It's possible to have authoritarian democracies, where an elected government takes its mandate to mean that it can do what it likes as long as it thinks its core voters will let it get away with those actions. This sometimes overlaps with what's known as the tyranny of the majority, where few care about a wider out-group being harmed in order to crack down on some of its members (eg Trump's Muslim ban, May's hostile environment / Windrush scandal / deportation of foreign-born criminals defined to include people who have lived in the UK as British since childhood but never got papers). These are still democracies, at least until a government makes itself sufficiently unaccountable as well as more difficult to remove (both the US and UK are currently showing this tendency: refusal to take questions from journalists; denouncing news sources as biased; denouncing judges as 'activists'; moves towards politically-ideological judicial appointment; gerrymandering of electoral districts; voter suppression through reduced access to polling stations and/or increasing ID requirements without evidence of electoral fraud). But Putin has gone beyond that by openly killing his enemies or driving them out of the country, and so his 'managed democracy' is in no meaningful way any longer a democracy.

      2. Anonymous Coward
        Anonymous Coward

        Would you consider New Zealand a "former democracy", given their censorship crusade not too long ago? Yes, their target was horrific, but totalitarianism almost always gets its start going after the least defensible things.

    2. Pascal Monett Silver badge

      Right. With backdoored encryption, for example.

      1. doublelayer Silver badge

        Backdoored encryption isn't for censorship. It is for surveillance. Neither is good, but it's worth keeping in mind that these are two different bad things and countries can be good on one and terrible on another. In general, most countries are far too eager for more surveillance, which needs to be stopped. Still, dictatorships have far more pervasive surveillance systems; they're the possibility we must stay away from, not an alternative.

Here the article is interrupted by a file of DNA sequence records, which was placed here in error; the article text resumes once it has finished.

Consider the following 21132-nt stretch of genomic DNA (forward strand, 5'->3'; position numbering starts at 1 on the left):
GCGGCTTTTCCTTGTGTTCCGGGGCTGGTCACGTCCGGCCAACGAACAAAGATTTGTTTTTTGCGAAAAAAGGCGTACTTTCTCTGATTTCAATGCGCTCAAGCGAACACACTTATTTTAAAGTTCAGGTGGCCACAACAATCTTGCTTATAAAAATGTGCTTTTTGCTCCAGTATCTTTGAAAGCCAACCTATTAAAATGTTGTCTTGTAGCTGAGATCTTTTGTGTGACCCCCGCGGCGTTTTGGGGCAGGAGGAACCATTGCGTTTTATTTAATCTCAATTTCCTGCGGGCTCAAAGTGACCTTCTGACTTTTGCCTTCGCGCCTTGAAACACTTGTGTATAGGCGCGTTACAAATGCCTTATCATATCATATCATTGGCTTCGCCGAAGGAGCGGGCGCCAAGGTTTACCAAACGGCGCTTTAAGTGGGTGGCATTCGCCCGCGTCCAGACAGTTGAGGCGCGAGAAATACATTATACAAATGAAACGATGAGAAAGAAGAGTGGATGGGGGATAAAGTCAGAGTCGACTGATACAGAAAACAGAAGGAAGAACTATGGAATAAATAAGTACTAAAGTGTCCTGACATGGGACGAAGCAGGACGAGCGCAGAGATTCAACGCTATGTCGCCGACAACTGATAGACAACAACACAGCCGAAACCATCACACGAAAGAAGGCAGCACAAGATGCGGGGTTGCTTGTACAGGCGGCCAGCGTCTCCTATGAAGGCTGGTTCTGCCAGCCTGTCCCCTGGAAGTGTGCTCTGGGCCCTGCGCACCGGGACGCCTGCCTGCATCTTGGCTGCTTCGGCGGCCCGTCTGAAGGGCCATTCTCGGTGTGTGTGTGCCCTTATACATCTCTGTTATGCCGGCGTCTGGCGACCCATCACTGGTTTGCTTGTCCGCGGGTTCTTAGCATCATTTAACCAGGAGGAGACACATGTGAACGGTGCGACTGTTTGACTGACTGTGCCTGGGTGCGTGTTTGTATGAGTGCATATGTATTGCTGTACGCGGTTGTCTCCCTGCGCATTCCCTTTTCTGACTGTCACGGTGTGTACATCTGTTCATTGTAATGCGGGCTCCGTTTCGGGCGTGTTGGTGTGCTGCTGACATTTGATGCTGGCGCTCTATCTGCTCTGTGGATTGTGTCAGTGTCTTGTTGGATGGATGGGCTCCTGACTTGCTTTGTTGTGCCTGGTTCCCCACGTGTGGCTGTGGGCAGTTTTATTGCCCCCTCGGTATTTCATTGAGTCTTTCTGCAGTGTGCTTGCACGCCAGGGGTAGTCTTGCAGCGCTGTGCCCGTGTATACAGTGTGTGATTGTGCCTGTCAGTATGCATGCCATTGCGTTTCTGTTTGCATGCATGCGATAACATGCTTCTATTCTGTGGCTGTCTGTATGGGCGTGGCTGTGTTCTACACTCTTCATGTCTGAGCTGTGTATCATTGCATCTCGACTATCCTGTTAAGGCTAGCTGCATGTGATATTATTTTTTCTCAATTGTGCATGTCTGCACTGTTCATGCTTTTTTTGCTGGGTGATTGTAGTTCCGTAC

As for censorship, there are democracies that would like it, but the most censoring democracy doesn't hold a candle to even the light dictatorships. The lines can be blurred somewhat, such as whether we consider Singapore a liberal democracy or not, but most of the major democracies in which we readers live are clearly not in the same camp. We need to prevent censorship whenever it is suggested, but we should probably focus on surveillance more because our governments have already pushed surveillance on us while they haven't gotten very far with censorship.

        1. Anonymous Coward
          Anonymous Coward

          Well, here in the UK we do love our censorship/surveillance and have done so for many years. The UK is a heavy player in both spying and censorship.

          Many years ago it started with simple things like newspapers, prior to TV and what not.

          Early radio stations were often influenced heavily on what they could say.

          TV News stations such as the BBC have for years been under government control.

          When it comes to regular buyable stuff, Prior to the internet, we've had the BBFC, an organisation which focused on telling us which films we can, and cannot see. If they decided we can't see it, the film is banned (censored), with the first censored film being "£1,000 Reward", banned in 1913.